Lex Braes

Still: Rosenberg + Kaufman Fine Art, New York 1998

Mark Staff Brandl

When a myth or belief is no longer accepted as a literal account, whether due to a period of crisis or cultural transition, it may be recast in a new form, humanizing and assimilating more primitive dimensions by the symbolic and evocative nature of metaphor. The primary symbols of a culture are then perceived and colored by the individual consciousness receiving a specific complexion over long periods of time, and their multiple, often subtle, meanings lend themselves to those religious and poetic usages whose function is to establish man's meaningful existence in a seemingly indifferent world.1
Th. Emil Homerin

The new paintings of Lex Braes are at a stroke enticing and disquieting. While one is enjoying their painterly flourishes and overall visual richness, certain quandaries come to mind. Are his pieces fully nonrepresentational or not? Do they court or resist the temptation one feels to read allusions into them? What is the nature of his seemingly contentious relationship to the history of expressive brushstroke? Demanding such willed duality is the artist's forte. Braes's works raise difficult questions, requiring time to sit in front of the paintings in order to contemplate possible answers. When thus allowed to work slowly on the viewer, when one is still, the pieces unfold as the intended location of precisely these ambiguities.

All the problems offered in these paintings are inherent to the practice of painting, to the creation of art. Art itself, as its best, is questions. The principal challenge Braes puts to himself is key to our time: how can we, standing among the remains of Modernism and Postmodernism, pick up and go on. What is there still to do.

We are in a period of transition, much as the Mannerists were in the mid 16th century. Loomed over by the great figures of the self-secure Renaissance, they sought no reassemble and distort the vestiges of that tradition. They created works cacophonic, capriciously novel, dominated by crisis and inner contradiction, yet often startlingly original. The inherited elements of their thought were put together in stretched complex fashions, seldom fusing into harmonious whole. Finally by dynamic naturalization, theatricality, and an "ensemble" approach the distortion was made internally consistent - health as it were - thus becoming the Baroque. This is an uncannily appropriate description of the present as well.2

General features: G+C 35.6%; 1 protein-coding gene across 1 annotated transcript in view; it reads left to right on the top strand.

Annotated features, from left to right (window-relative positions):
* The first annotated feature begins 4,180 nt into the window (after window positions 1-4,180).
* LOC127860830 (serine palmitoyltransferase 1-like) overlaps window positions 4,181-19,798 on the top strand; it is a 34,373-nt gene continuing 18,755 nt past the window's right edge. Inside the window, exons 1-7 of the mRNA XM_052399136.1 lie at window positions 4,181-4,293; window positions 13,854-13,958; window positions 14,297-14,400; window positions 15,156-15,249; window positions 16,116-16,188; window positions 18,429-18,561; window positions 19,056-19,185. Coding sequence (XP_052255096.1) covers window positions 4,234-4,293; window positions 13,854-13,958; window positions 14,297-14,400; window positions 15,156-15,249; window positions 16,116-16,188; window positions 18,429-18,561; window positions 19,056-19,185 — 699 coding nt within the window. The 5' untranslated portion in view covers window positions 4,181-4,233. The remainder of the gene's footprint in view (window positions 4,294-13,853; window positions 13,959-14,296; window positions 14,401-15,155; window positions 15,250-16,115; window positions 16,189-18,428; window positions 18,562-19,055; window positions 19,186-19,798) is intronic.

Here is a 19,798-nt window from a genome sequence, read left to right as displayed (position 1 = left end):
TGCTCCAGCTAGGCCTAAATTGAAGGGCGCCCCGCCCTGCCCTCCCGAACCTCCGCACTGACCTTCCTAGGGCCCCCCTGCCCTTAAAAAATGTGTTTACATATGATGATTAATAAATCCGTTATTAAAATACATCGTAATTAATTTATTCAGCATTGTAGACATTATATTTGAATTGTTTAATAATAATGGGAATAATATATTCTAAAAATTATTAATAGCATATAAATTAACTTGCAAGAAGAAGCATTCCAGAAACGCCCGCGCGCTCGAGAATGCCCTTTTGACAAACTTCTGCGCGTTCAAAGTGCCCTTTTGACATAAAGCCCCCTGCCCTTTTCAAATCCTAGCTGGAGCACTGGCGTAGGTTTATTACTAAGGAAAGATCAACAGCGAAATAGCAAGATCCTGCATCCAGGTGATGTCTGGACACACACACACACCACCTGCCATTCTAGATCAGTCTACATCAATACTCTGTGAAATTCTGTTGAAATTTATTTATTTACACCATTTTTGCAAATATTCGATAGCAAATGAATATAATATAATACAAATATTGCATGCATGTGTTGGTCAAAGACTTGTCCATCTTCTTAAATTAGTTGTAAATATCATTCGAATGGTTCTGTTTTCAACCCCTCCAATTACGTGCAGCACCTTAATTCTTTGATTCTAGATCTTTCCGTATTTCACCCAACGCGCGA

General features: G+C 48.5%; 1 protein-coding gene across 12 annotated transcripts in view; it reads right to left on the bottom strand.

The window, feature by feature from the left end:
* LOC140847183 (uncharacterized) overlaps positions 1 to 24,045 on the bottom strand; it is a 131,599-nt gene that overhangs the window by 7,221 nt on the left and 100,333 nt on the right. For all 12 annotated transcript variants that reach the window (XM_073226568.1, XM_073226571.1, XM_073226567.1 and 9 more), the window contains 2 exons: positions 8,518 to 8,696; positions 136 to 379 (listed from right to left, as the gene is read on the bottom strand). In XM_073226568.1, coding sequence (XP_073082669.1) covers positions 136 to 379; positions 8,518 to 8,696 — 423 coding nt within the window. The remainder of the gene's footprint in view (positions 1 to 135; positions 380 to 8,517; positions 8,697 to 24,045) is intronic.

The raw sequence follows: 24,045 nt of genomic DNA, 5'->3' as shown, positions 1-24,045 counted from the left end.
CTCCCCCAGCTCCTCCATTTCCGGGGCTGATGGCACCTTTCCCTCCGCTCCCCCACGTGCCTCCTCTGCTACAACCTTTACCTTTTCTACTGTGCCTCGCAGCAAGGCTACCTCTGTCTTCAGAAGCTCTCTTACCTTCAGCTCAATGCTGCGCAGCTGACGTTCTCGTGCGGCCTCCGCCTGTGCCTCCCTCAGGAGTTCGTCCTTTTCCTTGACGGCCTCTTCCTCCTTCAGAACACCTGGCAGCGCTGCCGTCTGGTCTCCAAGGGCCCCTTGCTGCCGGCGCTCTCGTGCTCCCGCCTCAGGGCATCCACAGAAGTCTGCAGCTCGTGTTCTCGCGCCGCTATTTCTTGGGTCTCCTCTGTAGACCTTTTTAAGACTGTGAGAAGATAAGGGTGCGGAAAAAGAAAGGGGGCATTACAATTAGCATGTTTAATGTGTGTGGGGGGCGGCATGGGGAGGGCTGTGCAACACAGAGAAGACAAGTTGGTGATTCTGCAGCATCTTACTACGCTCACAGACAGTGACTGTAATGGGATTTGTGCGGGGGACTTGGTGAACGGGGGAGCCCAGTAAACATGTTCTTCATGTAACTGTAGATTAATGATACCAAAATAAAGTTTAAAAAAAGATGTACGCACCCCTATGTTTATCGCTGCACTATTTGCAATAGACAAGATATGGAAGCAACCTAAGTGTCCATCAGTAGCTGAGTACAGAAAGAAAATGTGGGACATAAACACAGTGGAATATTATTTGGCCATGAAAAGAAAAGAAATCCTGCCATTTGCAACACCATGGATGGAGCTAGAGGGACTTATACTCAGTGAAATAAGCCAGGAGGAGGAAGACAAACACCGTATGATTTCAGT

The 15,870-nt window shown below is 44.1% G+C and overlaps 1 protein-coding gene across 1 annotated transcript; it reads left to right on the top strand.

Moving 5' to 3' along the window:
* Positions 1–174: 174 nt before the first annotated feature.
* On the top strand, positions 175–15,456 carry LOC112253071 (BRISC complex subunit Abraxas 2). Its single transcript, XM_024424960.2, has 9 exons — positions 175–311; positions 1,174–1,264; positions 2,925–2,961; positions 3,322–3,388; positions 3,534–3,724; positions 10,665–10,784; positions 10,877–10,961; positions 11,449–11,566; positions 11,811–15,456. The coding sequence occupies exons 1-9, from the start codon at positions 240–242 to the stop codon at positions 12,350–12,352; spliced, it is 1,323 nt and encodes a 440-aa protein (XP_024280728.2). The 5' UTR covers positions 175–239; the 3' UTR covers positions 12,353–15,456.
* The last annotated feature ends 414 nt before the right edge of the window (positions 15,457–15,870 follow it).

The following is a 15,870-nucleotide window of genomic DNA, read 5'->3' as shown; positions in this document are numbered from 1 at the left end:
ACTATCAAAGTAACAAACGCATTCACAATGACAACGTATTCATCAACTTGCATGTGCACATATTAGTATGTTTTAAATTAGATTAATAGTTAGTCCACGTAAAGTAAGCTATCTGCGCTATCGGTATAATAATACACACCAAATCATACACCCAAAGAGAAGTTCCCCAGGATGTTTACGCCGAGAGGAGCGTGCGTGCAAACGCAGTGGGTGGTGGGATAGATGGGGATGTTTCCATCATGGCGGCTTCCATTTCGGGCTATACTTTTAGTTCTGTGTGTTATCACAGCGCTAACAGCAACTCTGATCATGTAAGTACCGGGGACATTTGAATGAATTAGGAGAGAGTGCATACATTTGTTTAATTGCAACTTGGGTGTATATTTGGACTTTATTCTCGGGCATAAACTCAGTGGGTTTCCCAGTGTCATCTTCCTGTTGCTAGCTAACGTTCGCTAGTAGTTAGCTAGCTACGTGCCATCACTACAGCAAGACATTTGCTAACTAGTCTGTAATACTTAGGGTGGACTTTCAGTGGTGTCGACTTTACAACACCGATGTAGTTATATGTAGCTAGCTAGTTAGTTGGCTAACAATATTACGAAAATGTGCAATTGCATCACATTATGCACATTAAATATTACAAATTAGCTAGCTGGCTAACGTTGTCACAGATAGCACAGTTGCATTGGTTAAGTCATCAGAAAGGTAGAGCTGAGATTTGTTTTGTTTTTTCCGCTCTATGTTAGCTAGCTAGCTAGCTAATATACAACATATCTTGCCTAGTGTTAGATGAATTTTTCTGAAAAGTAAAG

The unabashed presence of painterly brushstrokes strikes the eye immediately when viewing Braes's work. Nevertheless, his manipulation of material - the traditional oil on canvas - is extremely self-aware. The paint stroke is a given, obviously inherited from an over-used and then prematurely abandoned direction of High Modernism. Braes does not perpetuate this technique unquestioningly. He incorporated our doubt while pushing forward. He is thinking in paint, not displaying what the material does, al lowing the viewer to see concrete evidence of a thought process, not remains of emotional hesitancy. His paintings are consciously post-avant garde. Whether they are Post-Modern, Postmodern or even Post-Postmodern, they describe the desire to reach the next, psychologically integrated stage - our Baroque. Braes practices a dialectical misprision of his (treasured) Action painting forebearers. One that has similarity to most jazz musicians' attitudes toward tradition.

They simultaneously pay homage to, analyze and comment on their predecessors, refusing simplistic Oedipal denials of the "father" as are common in contemporary visual art. Cultural theorist Cornel West describes the musical creativity of Charlie Parker as "subversive virtuosity" an apt phrase I would like to borrow for Braes's engagement with paint.3

Much of Braes's individual power results from the hauntingness of faint suggestion, as critic Janet Koplos has astutely pointed out. She says that in his paintings "figuration resists abstraction." Asking of one image if it is "a ghost or a memory" or simply "a fortuitous fall of paint."4 In the paintings since those she reviewed, Braes has been simplifying his surfaces, while increasing their richness through broader conflicts among areas and passages of different handling. There is an ever stronger competition between figure and ground, between what we should perceive as each, and how they are applied. The confounding of an image has=2 0moved away from his previous screen-like effect and stretched to the conceptual level. There is less uniformity of effect, more "vulnerability," a word Braes often uses. The artist bends painting by pairing its elements in associatively enigmatic contraries, within the received notion of a discipline in crisis. What is to be done with the shards, the incomplete fragments of painting - by allusion, of course, of like itself?